Being promoted to corporal was not the first time Walker took the role as a noncommissioned officer. When deployed in Afghanistan, he took on responsibility of a project NCO as a junior Marine.
Filling a billet that was meant for a Corporal or higher in a war zone, where decisions held high risks, did not faze Walker.
The real challenge was months later back at Marine Corps Air Station Yuma, the Marine of the Year board.
“I was consistently put on boards, but I never came out on top of any of them,” admitted Cpl. Blake Walker, a Marine Wing Support Squadron 371 field wireman at MCAS Yuma. “So, when they told me they were putting me on the Marine of the Year board, my first thought was I had no chance.”
This is not what a sergeant in his shop saw in him.
“When he came in for the first time I could tell that he was determined,” described Sgt. Juan Figueroagalvez, a MWSS 371 assistant wire chief , when meeting Walker for the first time, April 2011. “You could see it in his face he was happy to be here and be the Marine we could depend on.”
A kind of determination and drive needed to become Marine of the Year.
Most of his foundation took shape in a not-so–ordinary childhood. With Walker’s father, Navy Lt Cmdr. David Walker,
being a Navy officer, military lifestyle was familiar to him. His father was constantly gone overseas but still had a huge impact on Walker’s life.
“My dad always taught me you do not lie, you do not steal and you do not do drugs,” said Walker, a recipient of two navy achievement medals. “I know those three things from the heart.”
With his father setting the influential stage to become Marine of the Year, Walker’s own deployment experience would put him in the spotlight.
Arriving in Afghanistan, the job Walker trained for deployment and did in deployment were polar opposites.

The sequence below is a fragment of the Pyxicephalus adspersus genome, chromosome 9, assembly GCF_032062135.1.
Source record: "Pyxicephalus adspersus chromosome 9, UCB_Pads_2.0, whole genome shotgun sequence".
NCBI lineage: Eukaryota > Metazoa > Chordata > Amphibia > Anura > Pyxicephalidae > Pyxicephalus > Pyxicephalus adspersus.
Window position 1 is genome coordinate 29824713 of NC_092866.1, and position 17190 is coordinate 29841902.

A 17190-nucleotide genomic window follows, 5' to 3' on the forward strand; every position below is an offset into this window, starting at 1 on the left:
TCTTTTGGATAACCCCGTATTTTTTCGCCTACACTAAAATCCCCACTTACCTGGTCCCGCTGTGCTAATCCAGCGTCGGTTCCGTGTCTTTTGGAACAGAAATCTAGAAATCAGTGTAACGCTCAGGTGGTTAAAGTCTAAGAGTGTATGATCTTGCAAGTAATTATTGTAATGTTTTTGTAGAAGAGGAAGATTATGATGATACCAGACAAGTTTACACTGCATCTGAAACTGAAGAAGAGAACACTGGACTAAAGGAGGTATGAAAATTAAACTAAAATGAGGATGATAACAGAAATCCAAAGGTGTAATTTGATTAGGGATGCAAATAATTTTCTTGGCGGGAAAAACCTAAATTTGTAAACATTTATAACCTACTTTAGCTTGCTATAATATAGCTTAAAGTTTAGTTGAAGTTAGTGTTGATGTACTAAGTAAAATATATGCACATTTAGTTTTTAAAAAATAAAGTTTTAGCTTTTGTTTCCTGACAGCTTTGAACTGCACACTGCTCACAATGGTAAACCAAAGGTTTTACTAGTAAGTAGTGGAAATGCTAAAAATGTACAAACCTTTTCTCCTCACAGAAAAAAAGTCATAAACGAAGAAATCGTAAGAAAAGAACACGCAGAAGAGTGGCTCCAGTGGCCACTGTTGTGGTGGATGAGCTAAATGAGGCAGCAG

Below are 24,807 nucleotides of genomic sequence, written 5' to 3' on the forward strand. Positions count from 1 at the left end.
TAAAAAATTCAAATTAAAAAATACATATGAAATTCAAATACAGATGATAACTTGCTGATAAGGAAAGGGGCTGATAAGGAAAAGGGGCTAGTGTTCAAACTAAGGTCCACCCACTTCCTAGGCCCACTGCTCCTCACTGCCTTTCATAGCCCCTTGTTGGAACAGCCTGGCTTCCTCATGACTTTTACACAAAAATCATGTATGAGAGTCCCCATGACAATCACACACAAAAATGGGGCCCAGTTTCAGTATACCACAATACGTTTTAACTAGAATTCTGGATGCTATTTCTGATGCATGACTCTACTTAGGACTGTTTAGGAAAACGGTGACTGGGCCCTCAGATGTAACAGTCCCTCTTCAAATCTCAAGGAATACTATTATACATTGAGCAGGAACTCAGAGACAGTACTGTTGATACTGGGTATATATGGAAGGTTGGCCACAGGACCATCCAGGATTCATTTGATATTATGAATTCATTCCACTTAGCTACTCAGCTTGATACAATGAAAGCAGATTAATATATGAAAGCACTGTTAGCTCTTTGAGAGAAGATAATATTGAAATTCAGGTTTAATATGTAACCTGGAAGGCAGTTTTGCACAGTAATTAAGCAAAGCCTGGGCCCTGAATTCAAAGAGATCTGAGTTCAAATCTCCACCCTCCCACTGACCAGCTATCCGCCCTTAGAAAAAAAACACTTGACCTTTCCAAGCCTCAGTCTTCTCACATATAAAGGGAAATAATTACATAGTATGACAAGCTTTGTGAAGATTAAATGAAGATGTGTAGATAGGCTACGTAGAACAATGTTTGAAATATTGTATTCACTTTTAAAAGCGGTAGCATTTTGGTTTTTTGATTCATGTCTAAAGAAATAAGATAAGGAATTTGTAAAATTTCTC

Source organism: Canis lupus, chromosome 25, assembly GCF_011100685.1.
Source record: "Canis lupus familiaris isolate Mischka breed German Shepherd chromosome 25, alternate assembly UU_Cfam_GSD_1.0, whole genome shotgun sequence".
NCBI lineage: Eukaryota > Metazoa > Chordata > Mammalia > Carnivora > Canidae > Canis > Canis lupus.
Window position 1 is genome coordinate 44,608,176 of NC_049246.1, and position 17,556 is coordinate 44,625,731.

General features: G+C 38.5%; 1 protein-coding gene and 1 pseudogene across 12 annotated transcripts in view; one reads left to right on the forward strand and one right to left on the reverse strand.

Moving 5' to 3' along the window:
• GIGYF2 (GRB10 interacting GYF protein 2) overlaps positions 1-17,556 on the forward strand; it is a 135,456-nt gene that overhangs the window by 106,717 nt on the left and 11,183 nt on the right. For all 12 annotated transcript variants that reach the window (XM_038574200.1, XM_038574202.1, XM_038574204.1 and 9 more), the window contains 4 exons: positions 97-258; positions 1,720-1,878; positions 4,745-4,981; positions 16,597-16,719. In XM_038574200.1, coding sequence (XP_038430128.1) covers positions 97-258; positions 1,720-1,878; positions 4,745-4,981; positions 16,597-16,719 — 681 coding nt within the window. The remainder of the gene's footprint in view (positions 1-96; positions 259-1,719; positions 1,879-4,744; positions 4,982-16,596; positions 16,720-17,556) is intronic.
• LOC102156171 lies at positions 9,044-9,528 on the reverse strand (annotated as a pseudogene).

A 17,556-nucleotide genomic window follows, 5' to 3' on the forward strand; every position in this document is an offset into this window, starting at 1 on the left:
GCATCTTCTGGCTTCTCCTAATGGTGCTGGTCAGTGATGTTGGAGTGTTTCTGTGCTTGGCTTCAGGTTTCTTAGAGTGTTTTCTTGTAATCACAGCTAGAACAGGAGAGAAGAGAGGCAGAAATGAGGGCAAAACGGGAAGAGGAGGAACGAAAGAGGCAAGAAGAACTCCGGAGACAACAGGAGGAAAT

“Everything that we prep for went out the window,” said Walker, a native of Hampton, Va. “We weren’t going to sit there and maintain phones all day. We were laying in fiber optics.”
Understanding that this was a whole new beast to tackle and an important one at that. Walker took the role as project NCO and led his peers in lying approximately 40,000 ft of communication wires.
“He was our go-to-guy in Afghanistan,” explained Sgt. Erik Crozier, a wire supervisor with MWSS 371 and a native of Phoenix, Ariz. “He was that cutting edge in what we were doing.”
For Walker’s feats in Afghanistan he received his first of two navy achievement medals.
Now with everything in place Walker’s greatest challenge was waiting for him in Yuma.
Becoming Marine of the Year for MCAS Yuma.
Just as sports have state level and national level, the Marine of the Year board has squadron then entire base level. Once Walker won squadron, he went to the base level.
Pushing, molding and guiding him through the whole experience were three sergeants who he had deployed with; Figueroagalvez, Crozier and Sgt. Rene Rosado, a supervisor with MWSS 371 and a native of the Virgin Islands.
They coached him and made sure he was ready for the final task. Going over everything that a well-rounded Marine should know, from drill to kill.
Knowing how much those NCO’s meant to him, when asked why do you think you should be Marine of the Year Walker replied, “So I can prove that I am a direct reflection of my NCOs.”
And that is exactly what he did.
He won Marine of the Year for MCAS Yuma.
He emulated what it is to be a well-rounded good-to-go Marine and now Crozier has a new saying.
“I always tell my Marines if they act like me and be like me they will never go wrong. Now I am going to say that if you act like Walker and be like him you will never go wrong.”